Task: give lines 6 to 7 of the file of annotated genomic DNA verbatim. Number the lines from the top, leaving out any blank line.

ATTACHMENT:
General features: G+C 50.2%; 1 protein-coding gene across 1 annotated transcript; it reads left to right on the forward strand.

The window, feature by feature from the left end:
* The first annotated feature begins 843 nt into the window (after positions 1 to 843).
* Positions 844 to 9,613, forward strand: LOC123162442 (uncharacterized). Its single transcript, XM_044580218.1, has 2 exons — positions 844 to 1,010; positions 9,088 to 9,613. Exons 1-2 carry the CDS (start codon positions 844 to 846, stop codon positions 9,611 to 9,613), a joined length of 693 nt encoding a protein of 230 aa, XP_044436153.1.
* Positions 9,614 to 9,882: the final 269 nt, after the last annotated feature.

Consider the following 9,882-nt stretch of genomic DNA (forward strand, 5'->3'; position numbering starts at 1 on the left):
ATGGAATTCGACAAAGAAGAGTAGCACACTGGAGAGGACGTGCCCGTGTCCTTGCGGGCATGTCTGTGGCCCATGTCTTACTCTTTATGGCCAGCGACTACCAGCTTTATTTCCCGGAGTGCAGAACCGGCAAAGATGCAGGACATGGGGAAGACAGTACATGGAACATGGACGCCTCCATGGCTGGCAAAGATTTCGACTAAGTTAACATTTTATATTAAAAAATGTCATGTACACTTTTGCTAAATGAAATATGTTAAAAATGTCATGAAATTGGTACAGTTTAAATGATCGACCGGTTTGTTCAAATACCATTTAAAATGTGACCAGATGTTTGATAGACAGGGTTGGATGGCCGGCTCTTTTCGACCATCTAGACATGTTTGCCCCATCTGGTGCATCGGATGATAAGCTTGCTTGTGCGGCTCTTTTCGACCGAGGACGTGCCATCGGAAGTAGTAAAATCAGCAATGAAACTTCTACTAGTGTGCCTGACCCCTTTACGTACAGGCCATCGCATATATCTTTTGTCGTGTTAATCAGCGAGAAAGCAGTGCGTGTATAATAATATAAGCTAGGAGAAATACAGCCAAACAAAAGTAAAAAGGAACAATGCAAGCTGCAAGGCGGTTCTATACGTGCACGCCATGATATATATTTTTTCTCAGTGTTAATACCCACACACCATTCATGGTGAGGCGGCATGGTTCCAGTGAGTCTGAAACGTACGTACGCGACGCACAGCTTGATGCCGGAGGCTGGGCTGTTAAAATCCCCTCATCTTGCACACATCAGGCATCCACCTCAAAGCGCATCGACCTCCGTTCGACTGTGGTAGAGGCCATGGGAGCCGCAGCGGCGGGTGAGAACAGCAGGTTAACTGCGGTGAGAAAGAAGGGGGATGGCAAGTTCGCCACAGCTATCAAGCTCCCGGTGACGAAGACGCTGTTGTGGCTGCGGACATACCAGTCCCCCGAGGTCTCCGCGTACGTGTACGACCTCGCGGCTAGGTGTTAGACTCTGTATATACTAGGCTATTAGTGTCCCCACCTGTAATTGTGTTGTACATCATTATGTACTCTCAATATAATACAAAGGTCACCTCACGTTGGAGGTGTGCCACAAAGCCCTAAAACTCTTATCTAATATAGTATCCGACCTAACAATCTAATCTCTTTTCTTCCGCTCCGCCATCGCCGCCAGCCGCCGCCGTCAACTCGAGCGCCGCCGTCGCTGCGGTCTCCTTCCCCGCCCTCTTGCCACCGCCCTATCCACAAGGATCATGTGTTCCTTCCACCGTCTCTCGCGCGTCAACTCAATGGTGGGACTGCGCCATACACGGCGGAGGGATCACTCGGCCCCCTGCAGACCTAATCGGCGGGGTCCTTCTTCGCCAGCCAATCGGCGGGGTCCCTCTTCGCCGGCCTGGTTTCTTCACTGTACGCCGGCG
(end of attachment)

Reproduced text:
Consider the following 9,882-nt stretch of genomic DNA (forward strand, 5'->3'; position numbering starts at 1 on the left):
ATGGAATTCGACAAAGAAGAGTAGCACACTGGAGAGGACGTGCCCGTGTCCTTGCGGGCATGTCTGTGGCCCATGTCTTACTCTTTATGGCCAGCGACTACCAGCTTTATTTCCCGGAGTGCAGAACCGGCAAAGATGCAGGACATGGGGAAGACAGTACATGGAACATGGACGCCTCCATGGCTGGCAAAGATTTCGACTAAGTTAACATTTTATATTAAAAAATGTCATGTACACTTTTGCTAAATGAAATATGTTAAAAATGTCATGAAATTGGTACAGTTTAAATGATCGACCGGTTTGTTCAAATACCATTTAAAATGTGACCAGATGTTTGATAGACAGGGTTGGATGGCCGGCTCTTTTCGACCATCTAGACATGTTTGCCCCATCTGGTGCATCGGATGATAAGCTTGCTTGTGCGGCTCTTTTCGACCGAGGACGTGCCATCGGAAGTAGTAAAATCAGCAATGAAACTTCTACTAGTGTGCCTGACCCCTTTACGTACAGGCCATCGCATATATCTTTTGTCGTGTTAATCAGCGAGAAAGCAGTGCGTGTATAATAATATAAGCTAGGAGAAATACAGCCAAACAAAAGTAAAAAGGAACAATGCAAGCTGCAAGGCGGTTCTATACGTGCACGCCATGATATATATTTTTTCTCAGTGTTAATACCCACACACCATTCATGGTGAGGCGGCATGGTTCCAGTGAGTCTGAAACGTACGTACGCGACGCACAGCTTGATGCCGGAGGCTGGGCTGTTAAAATCCCCTCATCTTGCACACATCAGGCATCCACCTCAAAGCGCATCGACCTCCGTTCGACTGTGGTAGAGGCCATGGGAGCCGCAGCGGCGGGTGAGAACAGCAGGTTAACTGCGGTGAGAAAGAAGGGGGATGGCAAGTTCGCCACAGCTATCAAGCTCCCGGTGACGAAGACGCTGTTGTGGCTGCGGACATACCAGTCCCCCGAGGTCTCCGCGTACGTGTACGACCTCGCGGCTAGGTGTTAGACTCTGTATATACTAGGCTATTAGTGTCCCCACCTGTAATTGTGTTGTACATCATTATGTACTCTCAATATAATACAAAGGTCACCTCACGTTGGAGGTGTGCCACAAAGCCCTAAAACTCTTATCTAATATAGTATCCGACCTAACAATCTAATCTCTTTTCTTCCGCTCCGCCATCGCCGCCAGCCGCCGCCGTCAACTCGAGCGCCGCCGTCGCTGCGGTCTCCTTCCCCGCCCTCTTGCCACCGCCCTATCCACAAGGATCATGTGTTCCTTCCACCGTCTCTCGCGCGTCAACTCAATGGTGGGACTGCGCCATACACGGCGGAGGGATCACTCGGCCCCCTGCAGACCTAATCGGCGGGGTCCTTCTTCGCCAGCCAATCGGCGGGGTCCCTCTTCGCCGGCCTGGTTTCTTCACTGTACGCCGGCG